2. Croix
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    Croix avatar
    10382 posts
    7 June 2021 in reply to BluePoppy

    Dear BluePoppy~

    Welcome here, it is a worrying situation and I'm glad you came.

    I guess I can almost understand your dad, I'm around the same age and have much the same sort of illnesses, though that was from being a policeman.

    One can know what is acceptable, and your dad, when he came to visit regularly would have presented as ok. Maybe pride did that, maybe any one of a number of things.

    Then there is "why bother", something that takes over when he is by himself and does not feel he has to put on the acceptable face. I had that for a while, though as I was living with a very caring partner things did not deteriorate around the house.

    At the time I felt it was just me and as a result not worth doing anything not absolutely essential, and that snowballs, it can start out just not washing up and putting everything away into not washing, not doing laundry and not even purchasing enough food. There are other complications too, particularly if in pain with limited movements or strong meds.

    Then it gets to the point where things are too far gone to fix, the mold, the floor, the laundry and so on. Then that leads to isolation as one does not want others to see the conditions inside.

    I'm not sure of easy answers, it may be he has not been under effective treatment for this mental and physical conditions, or maybe just the physical ones. Proper medical ongoing mental support is needed. I still have it, and it turned my life around.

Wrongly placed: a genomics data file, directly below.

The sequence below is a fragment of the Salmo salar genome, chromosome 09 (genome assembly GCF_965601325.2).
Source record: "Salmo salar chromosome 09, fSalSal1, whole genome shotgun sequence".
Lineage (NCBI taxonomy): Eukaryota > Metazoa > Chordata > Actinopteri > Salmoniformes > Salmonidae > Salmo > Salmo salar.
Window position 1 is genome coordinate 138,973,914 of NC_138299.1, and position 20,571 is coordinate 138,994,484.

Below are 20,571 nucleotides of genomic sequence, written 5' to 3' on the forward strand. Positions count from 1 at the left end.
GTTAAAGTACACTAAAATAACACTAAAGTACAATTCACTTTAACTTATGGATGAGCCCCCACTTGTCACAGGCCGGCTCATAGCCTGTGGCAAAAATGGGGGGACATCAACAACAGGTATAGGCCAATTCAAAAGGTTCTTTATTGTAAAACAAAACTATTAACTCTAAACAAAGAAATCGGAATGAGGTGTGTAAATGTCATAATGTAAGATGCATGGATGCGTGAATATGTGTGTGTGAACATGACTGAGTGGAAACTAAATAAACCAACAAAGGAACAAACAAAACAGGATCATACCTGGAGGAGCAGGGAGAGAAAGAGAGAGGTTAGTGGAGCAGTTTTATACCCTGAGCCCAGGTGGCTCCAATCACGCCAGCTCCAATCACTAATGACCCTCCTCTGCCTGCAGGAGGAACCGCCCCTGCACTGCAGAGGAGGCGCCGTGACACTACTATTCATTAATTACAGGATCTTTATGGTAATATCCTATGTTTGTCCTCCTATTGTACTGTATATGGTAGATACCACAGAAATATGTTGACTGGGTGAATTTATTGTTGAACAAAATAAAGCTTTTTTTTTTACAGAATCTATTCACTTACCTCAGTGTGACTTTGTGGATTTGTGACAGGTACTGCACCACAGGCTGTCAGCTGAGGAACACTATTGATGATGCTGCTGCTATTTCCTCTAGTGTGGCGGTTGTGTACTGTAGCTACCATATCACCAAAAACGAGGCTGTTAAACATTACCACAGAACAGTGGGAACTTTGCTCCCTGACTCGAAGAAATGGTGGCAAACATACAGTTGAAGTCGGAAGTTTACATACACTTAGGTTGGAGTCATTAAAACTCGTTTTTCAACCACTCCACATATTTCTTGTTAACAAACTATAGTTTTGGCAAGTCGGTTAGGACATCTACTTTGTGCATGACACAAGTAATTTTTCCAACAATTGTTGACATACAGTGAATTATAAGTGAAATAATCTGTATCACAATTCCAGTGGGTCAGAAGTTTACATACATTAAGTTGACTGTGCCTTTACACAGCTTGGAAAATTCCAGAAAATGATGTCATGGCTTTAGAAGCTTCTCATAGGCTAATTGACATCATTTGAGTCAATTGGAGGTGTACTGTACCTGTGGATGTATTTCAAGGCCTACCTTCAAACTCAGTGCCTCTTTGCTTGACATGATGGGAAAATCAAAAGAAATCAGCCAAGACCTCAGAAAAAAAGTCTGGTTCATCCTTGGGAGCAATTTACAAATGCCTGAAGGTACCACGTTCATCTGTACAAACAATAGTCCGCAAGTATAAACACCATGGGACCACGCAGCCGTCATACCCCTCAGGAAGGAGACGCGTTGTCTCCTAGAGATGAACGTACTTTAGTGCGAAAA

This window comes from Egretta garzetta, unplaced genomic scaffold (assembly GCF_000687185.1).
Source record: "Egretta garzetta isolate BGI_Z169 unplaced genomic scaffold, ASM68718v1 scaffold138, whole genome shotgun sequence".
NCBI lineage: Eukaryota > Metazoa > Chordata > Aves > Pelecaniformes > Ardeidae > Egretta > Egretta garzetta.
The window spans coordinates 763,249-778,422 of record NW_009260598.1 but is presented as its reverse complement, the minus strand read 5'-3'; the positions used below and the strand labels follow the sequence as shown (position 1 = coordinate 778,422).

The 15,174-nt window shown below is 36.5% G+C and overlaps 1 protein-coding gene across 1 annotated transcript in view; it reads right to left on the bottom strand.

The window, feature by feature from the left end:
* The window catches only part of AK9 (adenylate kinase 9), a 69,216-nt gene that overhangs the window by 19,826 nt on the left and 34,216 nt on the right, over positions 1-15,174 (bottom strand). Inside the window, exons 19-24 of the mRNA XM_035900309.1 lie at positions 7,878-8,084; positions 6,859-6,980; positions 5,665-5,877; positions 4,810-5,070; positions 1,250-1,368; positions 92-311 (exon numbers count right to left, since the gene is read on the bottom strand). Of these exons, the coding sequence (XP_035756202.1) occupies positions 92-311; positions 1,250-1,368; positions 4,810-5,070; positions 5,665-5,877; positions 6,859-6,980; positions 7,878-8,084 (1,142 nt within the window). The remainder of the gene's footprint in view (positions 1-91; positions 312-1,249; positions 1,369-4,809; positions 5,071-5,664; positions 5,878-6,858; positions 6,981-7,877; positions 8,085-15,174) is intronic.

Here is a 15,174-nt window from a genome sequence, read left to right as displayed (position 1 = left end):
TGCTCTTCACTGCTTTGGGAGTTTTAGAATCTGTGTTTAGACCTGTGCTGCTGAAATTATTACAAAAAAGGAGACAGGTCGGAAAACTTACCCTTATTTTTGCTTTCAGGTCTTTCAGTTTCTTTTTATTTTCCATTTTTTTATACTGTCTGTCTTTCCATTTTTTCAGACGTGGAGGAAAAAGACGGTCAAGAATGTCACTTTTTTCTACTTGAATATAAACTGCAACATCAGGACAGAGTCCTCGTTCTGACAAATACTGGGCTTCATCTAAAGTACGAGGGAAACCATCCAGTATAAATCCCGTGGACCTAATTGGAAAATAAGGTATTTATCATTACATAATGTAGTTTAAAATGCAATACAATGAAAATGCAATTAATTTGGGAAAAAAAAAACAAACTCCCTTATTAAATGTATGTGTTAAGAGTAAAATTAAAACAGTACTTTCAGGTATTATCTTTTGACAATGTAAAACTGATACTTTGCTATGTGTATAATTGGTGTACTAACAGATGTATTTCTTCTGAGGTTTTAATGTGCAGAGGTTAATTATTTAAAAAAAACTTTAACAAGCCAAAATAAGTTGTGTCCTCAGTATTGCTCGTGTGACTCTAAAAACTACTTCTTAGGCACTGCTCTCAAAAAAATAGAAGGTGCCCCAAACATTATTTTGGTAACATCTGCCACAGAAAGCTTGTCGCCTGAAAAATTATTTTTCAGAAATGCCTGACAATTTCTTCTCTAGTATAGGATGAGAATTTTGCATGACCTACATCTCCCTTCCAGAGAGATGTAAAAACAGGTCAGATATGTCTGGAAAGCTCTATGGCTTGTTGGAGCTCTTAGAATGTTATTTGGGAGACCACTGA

Getting your dad to seek this may be hard, and if you are not already familiar with it the Open Arms organisation (1800 011 046) may well be able to help, with information, counseling and referrals for individuals and their families

    https://www.openarms.gov.au/

    There are no doubt things that are extra important to your dad, everything from a worn knapsack to papers relating to claims, in-service matters and more. It might be hard to predict what is really significant

    How you approach your dad - as you obviously need to talk I'm not sure, however I would suppose your aim is to get him expert medical support, and ensure the things he needs for pride, and security and are part of himself do not get tucked away during the move

    I might suggest a respectful rather than scolding approach should be considered as pride may, like me, be integral to improvement.

    Sometimes talking with peers can be a help, does he have any contacts with those he served?

    Please let us know what you think, and do keep coming back to say how things are going

    Croix

  3. romantic_thi3f
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    romantic_thi3f avatar
    3085 posts